‘Phiyega an unreliable witness’

National police commissioner General Riah Phiyega has evaded answering key questions before the Marikana Commission of Inquiry.

This was the submission made by Legal Resources Centre lawyer George Bizos SC at the conclusion of his cross-examination of Phiyega.

Bizos, who represents some of the victims of the police shootings that led to the deaths of 34 people in Marikana on August 16, said Phiyega had failed to take the commission into her confidence and seemed to have taken a stance to absolve the police of any wrongdoing.

Bizos, who commenced his cross-examination last week, has argued that Phiyega had jumped the gun by heaping praise on the police shortly after the shooting despite not having all the facts before her.

Phiyega, on August 17 and 20, made statements to the effect that police action on August 16 represented the “best of responsible policing”.

Bizos argued that a statement by a police officer who said he had seen a colleague shoot an injured protester in cold blood was in conflict with Phiyega’s assertion that the police had acted responsibly.

Bizos also came close to accusing Phiyega of causing one of the family members of the slain miners to break down recently.

At the conclusion of reading her opening statement a fortnight ago, Phiyega expressed sympathy with the families of all who had died. This caused one of the family members to break down, forcing a break in proceedings.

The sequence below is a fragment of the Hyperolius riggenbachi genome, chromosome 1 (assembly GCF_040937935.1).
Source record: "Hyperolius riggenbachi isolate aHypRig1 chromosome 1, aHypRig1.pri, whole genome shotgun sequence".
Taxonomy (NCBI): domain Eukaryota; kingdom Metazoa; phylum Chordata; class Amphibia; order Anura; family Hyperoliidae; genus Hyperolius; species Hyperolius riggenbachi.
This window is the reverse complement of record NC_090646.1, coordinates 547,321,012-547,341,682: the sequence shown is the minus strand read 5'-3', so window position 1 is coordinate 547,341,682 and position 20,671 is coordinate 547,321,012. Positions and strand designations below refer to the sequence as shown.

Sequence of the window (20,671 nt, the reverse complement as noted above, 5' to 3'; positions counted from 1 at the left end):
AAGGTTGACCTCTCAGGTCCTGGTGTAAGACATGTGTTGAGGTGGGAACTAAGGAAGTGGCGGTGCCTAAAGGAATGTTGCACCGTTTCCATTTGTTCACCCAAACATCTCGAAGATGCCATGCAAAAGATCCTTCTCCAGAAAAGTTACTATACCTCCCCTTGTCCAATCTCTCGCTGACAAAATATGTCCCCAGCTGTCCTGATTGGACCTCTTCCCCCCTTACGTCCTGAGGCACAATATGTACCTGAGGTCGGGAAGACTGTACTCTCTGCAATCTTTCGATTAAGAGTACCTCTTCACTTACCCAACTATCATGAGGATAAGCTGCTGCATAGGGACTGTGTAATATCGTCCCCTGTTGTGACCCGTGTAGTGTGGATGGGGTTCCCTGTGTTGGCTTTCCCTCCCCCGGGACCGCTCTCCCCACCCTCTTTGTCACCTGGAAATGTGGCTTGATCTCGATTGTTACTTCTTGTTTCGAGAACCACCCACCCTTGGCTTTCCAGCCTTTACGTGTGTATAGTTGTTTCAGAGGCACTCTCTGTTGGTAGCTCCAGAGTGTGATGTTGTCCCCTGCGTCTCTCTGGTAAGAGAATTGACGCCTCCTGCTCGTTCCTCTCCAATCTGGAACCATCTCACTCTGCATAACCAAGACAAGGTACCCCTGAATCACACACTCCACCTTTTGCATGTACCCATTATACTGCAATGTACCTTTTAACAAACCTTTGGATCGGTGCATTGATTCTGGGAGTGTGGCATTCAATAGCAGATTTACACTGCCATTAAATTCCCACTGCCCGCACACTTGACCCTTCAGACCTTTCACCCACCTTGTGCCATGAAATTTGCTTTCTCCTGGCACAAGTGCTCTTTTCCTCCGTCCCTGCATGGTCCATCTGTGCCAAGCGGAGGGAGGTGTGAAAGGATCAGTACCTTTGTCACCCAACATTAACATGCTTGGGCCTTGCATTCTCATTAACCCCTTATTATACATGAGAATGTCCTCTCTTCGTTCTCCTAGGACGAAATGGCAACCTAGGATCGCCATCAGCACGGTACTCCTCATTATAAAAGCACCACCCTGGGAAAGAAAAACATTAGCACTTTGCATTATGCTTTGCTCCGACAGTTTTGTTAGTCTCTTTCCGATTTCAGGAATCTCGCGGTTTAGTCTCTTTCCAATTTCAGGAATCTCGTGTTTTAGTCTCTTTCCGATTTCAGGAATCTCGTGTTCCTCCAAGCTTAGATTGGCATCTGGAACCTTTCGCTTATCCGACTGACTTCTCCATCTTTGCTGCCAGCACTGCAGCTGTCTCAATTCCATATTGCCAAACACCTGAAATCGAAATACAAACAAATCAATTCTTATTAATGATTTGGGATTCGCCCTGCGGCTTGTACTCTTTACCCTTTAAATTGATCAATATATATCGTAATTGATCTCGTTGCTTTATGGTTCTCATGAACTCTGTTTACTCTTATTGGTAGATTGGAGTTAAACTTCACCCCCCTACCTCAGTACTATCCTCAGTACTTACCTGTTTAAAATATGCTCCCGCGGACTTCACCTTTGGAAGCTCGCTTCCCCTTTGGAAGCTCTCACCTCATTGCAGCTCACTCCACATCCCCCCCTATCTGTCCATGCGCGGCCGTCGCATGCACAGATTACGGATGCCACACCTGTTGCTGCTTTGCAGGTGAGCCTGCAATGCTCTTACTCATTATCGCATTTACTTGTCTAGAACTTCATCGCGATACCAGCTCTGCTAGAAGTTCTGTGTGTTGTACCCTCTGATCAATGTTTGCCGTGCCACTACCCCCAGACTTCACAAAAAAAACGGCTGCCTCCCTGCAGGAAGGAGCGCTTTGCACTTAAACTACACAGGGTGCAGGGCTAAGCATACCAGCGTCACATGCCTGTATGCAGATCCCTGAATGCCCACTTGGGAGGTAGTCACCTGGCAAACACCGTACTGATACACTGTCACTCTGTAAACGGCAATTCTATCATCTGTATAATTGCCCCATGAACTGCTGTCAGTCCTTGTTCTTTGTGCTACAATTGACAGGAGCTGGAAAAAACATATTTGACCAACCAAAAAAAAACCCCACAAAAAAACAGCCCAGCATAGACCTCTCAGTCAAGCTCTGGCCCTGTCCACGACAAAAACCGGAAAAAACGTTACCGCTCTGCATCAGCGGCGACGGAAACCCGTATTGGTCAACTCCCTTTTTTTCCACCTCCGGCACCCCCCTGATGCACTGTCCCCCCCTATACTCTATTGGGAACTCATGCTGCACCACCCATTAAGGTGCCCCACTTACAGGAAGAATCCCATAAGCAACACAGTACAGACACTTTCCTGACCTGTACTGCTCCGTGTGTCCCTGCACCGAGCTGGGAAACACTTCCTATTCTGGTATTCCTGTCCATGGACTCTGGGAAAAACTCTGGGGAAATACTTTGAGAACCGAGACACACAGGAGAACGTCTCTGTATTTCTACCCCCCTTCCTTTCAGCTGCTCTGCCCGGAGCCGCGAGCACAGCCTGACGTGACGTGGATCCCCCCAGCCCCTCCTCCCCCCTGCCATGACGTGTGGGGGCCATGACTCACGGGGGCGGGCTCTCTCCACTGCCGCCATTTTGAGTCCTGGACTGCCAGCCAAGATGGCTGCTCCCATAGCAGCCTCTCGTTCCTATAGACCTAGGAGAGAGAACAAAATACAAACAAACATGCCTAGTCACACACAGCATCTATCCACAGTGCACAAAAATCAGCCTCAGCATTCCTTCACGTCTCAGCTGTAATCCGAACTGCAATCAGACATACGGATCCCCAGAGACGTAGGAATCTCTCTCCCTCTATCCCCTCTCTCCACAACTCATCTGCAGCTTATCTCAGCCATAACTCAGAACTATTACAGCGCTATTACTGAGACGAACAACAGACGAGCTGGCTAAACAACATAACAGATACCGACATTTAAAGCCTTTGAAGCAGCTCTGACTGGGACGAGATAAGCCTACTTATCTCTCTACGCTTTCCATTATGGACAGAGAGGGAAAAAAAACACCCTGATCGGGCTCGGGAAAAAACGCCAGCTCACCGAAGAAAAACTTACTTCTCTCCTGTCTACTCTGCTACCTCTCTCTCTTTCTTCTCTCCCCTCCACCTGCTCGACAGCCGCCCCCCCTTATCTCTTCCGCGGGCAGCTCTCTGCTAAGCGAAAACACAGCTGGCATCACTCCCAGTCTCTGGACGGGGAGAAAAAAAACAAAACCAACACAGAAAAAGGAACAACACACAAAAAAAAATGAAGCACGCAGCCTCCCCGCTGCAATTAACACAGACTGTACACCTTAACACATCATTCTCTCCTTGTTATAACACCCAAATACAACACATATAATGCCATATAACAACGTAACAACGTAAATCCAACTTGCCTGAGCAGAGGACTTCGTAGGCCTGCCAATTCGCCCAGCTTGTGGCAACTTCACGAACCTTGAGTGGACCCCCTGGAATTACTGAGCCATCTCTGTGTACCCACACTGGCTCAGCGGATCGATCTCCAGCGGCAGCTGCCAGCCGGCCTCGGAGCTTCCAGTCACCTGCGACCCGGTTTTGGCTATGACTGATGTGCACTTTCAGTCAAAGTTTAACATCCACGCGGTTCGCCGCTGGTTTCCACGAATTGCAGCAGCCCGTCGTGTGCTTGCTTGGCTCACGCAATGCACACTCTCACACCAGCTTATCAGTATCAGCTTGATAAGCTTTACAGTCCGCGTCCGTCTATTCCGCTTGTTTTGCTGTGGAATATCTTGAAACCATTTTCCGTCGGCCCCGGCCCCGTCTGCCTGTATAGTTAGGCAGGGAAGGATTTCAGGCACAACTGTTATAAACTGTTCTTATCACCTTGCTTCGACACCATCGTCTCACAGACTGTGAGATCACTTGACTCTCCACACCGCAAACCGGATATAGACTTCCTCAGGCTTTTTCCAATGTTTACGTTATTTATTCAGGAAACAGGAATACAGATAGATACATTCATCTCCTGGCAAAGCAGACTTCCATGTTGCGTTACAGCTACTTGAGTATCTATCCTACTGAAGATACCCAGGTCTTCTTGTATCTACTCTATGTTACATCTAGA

Bizos said expressing sympathy without acknowledging wrongdoing could cause such reactions, in reference to the incident.

His earlier statements about Phiyega being an unreliable witness prompted fierce protests from SA Police Service lawyer Ishmael Semenya SC.

Commission chairperson retired judge Ian Farlam intervened, asking Phiyega if she wished to respond.

She said she had answered the questions to the best of her ability and was willing to help the commission to find the truth.

Bizos has, throughout his cross-examination, sought to force Phiyega to accept responsibility for the events of August 16.

But Phiyega has repeatedly stuck to her guns, saying she accepted responsibility for the operation, that there was no plan to kill people and that the police had a plan which was disrupted, resulting in the deaths of 34 people.

The hearing continues tomorrow.

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